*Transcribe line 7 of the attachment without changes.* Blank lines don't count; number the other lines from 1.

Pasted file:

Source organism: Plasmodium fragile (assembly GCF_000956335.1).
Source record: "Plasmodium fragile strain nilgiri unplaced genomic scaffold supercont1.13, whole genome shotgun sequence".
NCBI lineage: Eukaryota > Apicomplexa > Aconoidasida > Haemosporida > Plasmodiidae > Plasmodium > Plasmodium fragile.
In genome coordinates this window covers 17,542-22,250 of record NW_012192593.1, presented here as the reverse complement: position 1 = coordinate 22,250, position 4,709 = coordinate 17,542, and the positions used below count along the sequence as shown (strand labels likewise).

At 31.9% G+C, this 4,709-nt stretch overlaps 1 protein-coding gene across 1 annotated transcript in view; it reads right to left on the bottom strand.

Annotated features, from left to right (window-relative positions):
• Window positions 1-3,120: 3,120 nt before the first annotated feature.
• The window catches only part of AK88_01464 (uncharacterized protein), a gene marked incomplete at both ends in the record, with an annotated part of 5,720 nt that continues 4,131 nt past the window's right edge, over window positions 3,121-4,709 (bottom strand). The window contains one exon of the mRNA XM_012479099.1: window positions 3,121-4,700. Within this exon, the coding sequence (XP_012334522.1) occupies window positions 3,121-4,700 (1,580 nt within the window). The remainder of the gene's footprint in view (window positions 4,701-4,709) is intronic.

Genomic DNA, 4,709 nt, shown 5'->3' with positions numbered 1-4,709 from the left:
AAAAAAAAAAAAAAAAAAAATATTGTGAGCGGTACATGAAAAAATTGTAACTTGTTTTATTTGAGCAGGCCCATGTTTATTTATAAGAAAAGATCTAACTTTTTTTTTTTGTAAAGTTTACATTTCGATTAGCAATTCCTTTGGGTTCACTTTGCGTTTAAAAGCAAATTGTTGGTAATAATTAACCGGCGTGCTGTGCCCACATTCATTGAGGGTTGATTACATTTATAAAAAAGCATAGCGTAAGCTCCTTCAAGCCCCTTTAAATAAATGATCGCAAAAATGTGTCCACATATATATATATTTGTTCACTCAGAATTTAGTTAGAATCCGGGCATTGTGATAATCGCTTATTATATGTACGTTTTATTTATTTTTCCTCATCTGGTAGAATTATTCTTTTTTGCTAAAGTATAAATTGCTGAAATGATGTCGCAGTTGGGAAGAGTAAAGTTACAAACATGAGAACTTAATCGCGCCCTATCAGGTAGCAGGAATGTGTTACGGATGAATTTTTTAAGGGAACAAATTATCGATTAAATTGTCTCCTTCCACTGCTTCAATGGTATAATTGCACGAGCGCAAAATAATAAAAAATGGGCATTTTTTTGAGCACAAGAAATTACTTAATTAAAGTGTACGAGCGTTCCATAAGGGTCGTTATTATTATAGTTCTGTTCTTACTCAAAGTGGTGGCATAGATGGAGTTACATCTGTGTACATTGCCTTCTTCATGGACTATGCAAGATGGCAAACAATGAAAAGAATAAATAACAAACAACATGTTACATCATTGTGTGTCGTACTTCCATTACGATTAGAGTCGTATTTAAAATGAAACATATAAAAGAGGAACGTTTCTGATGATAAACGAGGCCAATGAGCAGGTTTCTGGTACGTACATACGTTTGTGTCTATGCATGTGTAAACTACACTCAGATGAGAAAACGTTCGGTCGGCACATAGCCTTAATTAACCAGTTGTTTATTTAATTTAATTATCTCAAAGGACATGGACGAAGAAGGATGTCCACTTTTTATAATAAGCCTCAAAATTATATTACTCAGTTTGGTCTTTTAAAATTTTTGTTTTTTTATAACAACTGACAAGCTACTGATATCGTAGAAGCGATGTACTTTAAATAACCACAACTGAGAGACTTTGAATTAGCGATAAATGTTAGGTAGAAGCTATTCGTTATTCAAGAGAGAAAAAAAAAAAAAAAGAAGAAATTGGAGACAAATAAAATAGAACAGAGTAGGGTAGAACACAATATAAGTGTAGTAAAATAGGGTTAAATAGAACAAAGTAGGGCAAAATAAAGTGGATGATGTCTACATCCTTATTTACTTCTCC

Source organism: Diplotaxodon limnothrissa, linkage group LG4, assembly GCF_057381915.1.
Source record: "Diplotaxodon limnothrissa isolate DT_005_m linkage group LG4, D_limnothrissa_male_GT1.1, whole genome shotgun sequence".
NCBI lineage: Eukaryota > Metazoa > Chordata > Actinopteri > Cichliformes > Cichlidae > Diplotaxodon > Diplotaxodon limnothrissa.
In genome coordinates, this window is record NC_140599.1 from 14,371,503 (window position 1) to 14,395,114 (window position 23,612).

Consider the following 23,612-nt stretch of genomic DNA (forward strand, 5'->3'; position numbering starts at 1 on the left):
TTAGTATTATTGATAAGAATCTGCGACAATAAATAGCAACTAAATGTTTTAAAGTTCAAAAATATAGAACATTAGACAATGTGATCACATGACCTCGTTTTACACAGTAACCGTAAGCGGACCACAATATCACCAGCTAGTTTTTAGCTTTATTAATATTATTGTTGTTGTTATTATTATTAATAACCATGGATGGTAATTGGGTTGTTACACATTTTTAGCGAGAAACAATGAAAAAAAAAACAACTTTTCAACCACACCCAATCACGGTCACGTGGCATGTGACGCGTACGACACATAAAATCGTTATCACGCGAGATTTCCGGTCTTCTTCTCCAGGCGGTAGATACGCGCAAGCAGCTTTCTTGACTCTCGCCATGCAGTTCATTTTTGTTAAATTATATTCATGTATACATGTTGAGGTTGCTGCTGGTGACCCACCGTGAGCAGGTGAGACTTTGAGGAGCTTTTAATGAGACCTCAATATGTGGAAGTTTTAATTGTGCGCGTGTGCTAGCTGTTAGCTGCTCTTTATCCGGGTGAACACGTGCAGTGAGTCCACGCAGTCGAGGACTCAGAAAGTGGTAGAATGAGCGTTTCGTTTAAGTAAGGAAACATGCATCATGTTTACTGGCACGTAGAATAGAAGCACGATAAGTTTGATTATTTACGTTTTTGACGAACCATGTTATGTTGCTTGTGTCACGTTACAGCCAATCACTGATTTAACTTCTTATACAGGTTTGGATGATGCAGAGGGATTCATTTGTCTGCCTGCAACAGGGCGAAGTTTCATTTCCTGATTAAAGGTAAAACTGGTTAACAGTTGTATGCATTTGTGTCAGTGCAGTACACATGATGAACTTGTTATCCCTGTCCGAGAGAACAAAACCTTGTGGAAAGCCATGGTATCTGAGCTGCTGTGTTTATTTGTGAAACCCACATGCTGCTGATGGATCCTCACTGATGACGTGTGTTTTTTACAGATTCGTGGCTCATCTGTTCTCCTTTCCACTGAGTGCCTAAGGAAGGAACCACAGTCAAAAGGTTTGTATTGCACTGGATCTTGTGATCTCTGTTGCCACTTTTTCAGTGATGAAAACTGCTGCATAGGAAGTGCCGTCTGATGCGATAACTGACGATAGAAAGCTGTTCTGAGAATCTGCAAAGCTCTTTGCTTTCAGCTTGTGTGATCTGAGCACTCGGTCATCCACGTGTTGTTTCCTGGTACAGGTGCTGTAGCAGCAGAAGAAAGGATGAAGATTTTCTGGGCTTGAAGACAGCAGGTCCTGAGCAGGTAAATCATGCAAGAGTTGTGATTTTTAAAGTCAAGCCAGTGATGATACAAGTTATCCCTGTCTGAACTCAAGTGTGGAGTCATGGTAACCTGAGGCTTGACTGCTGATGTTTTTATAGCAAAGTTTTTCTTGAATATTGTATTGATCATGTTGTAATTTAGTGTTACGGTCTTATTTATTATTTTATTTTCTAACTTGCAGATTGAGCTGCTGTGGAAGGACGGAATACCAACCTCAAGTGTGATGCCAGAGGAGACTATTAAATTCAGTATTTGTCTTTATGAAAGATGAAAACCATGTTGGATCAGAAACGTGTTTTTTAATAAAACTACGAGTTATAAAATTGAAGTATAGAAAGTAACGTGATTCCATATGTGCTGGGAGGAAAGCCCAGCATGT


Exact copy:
• Window positions 1-3,120: 3,120 nt before the first annotated feature.